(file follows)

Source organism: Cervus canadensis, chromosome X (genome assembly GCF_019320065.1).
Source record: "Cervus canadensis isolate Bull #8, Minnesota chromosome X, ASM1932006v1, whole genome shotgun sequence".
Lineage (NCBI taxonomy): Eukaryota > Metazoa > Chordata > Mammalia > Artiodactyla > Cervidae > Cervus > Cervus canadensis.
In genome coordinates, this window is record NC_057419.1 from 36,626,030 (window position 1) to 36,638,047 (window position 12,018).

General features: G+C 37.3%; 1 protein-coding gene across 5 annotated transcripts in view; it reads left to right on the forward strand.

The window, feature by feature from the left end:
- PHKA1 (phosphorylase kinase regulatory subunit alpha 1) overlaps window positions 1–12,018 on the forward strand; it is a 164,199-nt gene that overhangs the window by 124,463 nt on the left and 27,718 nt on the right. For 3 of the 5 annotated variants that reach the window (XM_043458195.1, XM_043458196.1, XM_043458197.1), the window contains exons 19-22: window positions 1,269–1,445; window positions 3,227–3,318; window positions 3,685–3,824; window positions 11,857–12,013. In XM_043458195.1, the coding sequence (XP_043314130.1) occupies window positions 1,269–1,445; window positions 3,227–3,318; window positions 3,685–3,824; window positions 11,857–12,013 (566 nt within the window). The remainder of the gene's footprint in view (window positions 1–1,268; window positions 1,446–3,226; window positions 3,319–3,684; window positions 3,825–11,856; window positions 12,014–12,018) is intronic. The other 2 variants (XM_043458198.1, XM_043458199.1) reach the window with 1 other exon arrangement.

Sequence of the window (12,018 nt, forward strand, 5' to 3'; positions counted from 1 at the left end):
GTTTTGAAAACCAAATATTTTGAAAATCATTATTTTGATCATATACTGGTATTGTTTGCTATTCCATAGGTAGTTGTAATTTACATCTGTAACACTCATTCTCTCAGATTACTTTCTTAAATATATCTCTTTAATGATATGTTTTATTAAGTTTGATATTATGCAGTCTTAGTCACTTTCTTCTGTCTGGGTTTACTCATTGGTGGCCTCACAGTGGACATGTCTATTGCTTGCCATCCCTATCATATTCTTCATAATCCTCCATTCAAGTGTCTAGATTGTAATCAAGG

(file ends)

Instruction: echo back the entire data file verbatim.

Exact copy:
Source organism: Cervus canadensis, chromosome X (genome assembly GCF_019320065.1).
Source record: "Cervus canadensis isolate Bull #8, Minnesota chromosome X, ASM1932006v1, whole genome shotgun sequence".
Lineage (NCBI taxonomy): Eukaryota > Metazoa > Chordata > Mammalia > Artiodactyla > Cervidae > Cervus > Cervus canadensis.
In genome coordinates, this window is record NC_057419.1 from 36,626,030 (window position 1) to 36,638,047 (window position 12,018).

General features: G+C 37.3%; 1 protein-coding gene across 5 annotated transcripts in view; it reads left to right on the forward strand.

The window, feature by feature from the left end:
- PHKA1 (phosphorylase kinase regulatory subunit alpha 1) overlaps window positions 1–12,018 on the forward strand; it is a 164,199-nt gene that overhangs the window by 124,463 nt on the left and 27,718 nt on the right. For 3 of the 5 annotated variants that reach the window (XM_043458195.1, XM_043458196.1, XM_043458197.1), the window contains exons 19-22: window positions 1,269–1,445; window positions 3,227–3,318; window positions 3,685–3,824; window positions 11,857–12,013. In XM_043458195.1, the coding sequence (XP_043314130.1) occupies window positions 1,269–1,445; window positions 3,227–3,318; window positions 3,685–3,824; window positions 11,857–12,013 (566 nt within the window). The remainder of the gene's footprint in view (window positions 1–1,268; window positions 1,446–3,226; window positions 3,319–3,684; window positions 3,825–11,856; window positions 12,014–12,018) is intronic. The other 2 variants (XM_043458198.1, XM_043458199.1) reach the window with 1 other exon arrangement.

Sequence of the window (12,018 nt, forward strand, 5' to 3'; positions counted from 1 at the left end):
GTTTTGAAAACCAAATATTTTGAAAATCATTATTTTGATCATATACTGGTATTGTTTGCTATTCCATAGGTAGTTGTAATTTACATCTGTAACACTCATTCTCTCAGATTACTTTCTTAAATATATCTCTTTAATGATATGTTTTATTAAGTTTGATATTATGCAGTCTTAGTCACTTTCTTCTGTCTGGGTTTACTCATTGGTGGCCTCACAGTGGACATGTCTATTGCTTGCCATCCCTATCATATTCTTCATAATCCTCCATTCAAGTGTCTAGATTGTAATCAAGG